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Content Sustainability – Repurposing Your Evergreen

Sustainability is an important topic in design and building industries.

In a world of dwindling resources, economic imbalance, and social disparity, sustainability implores us to act in a way that helps the present while always safeguarding the future.

To make sure we’re not greedy in the now to the peril of the next.

To actually do the things we learned about as kids: reduce, reuse, and recycle.

The cool thing is: sustainability can apply to your content too. It doesn’t protect the planet or future, but it can preserve two resources important to all business: time and money.


Not all content is good, and not all good content connects. These are two realities marketers need to accept. They are sad. We understand. Let’s move on.

Having content that is not providing your users with something useful is a waste of space and time—your space and your users’ time. And if you waste your users’ time with content that isn’t quality, they will stop respecting you, doubt your credibility, and cease engaging. In short, they will abandon you.

So, what should you do about it? The answer is a simple: routine content audits. Schedule a time every few months to review your content. Make sure all your links still work and the information presented is current. Providing a user out-of-date information or a dead link hurts your authority.

Next, check how each piece of content is performing. Remove pieces that are stagnant, and analyze them. If they are good content, perhaps they aren’t in the correct medium. Evaluate if trying them in a different format is worth the return. What doesn’t work as a blog could turn into a stellar infographic, for example.

Reducing content is like removing dead branches from a tree so that new growth can reach the sun. Make sure all obstacles are out of the way of users finding your quality content.


So, you have some evergreen content. You love it. Your users love it. But now what? What do you do to keep the momentum going?

The concept of reusing content revolves around one basic question: how can you get new eyes to see your best content? Now’s the time to rev up your social media engine. Now is when you see if any journals, blog, magazines, or other platforms are looking for content (backlinks FTW).

This isn’t quite as involved as producing full out new content based on the old content. This is just reminding users that the content exists, and getting new users to discover it. In effect, you’re turning on a spotlight and making sure your evergreen content sparkles for all to see.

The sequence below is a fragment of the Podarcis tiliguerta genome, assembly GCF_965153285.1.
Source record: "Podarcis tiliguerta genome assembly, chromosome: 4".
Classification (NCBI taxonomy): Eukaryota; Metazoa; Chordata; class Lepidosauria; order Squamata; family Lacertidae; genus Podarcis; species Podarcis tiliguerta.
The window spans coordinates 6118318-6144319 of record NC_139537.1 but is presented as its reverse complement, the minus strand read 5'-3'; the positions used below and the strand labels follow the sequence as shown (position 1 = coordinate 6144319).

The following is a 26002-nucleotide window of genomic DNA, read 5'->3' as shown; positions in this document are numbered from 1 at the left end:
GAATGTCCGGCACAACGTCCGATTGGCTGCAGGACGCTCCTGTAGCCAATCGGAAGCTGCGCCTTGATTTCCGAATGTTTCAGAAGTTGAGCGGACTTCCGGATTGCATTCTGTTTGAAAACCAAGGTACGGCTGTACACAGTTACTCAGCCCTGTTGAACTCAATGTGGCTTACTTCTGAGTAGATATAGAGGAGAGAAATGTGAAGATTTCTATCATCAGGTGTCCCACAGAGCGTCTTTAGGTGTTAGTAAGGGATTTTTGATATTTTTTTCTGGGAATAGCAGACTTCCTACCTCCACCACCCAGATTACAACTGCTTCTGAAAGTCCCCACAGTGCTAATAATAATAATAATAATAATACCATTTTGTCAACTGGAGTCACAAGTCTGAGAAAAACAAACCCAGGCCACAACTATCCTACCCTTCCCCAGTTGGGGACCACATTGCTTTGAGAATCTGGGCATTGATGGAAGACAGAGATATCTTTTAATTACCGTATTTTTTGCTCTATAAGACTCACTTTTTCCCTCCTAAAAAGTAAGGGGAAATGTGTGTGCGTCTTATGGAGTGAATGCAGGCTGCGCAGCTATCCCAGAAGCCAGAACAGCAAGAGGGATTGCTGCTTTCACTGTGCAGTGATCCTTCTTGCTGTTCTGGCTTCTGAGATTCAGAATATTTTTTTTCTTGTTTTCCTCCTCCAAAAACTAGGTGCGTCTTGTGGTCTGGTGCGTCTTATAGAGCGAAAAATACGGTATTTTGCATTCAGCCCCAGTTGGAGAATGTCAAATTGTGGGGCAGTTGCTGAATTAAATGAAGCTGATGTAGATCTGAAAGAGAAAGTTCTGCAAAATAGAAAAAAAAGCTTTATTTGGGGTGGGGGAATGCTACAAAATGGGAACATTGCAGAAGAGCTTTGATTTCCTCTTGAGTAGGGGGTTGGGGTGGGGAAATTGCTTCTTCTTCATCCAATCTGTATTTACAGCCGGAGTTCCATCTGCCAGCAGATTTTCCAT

Recycling content doesn’t involve destroying or replacing evergreen content. Recycling content is turning the same information from great performing content into another form—more commonly called “repurposing content” (but just go with us for the theme of this blog post). Blog to video. Video to podcast. Podcast to infographic. Blogs and infographics to white paper. Like that. Plus, you still have that original piece of content right where it was performing so well. If you have a piece of content that is so good, why not maximize the juice you squeeze out of it?

Recycling evergreen content isn’t a “throw everything against the wall and see what sticks” scenario. It’s a much more calculated and data-driven “we have a lot of knowledge from past content experiments to know what to try again.” It’s about building on excellence by replicating it in a new form. Quality not quantity.

The funny thing is, once you’ve recycled a bit of content, those new pieces will have to go through the review after a time to see they need to be reduced, reused, or recycled. Not every recycled version of evergreen content will connect with your audience and become evergreen itself. And that’s okay. Most likely, after a few experiments, you’ll see a pattern in what works and what doesn’t. You’ll also be surprised now and then too. That’s the fickle, liquid nature of what the internet likes.

As you can see, reducing, reusing, and recycling content are all closely related concepts. That makes sense, since they all focus on optimizing your past work. And, really, they aren’t clean-cut steps or divisions. You might find a piece of underperforming content and decide to turn it from a blog into a video—both reducing and recycling all at once. Or, you might find a piece of evergreen content and recycle it into a short video teaser for social media and then reuse the content by pointing the video back to the original article.

Content sustainability is all about using your energy to maximize the impact of your content while respecting the time of your content creators. Just as with regular sustainability, you don’t want to waste your resources. Every revision, removal, restructure, reinterpreting, and re-presentation of your content will entice, intrigue, and ensnare the minds of users old and new. Everybody wins.

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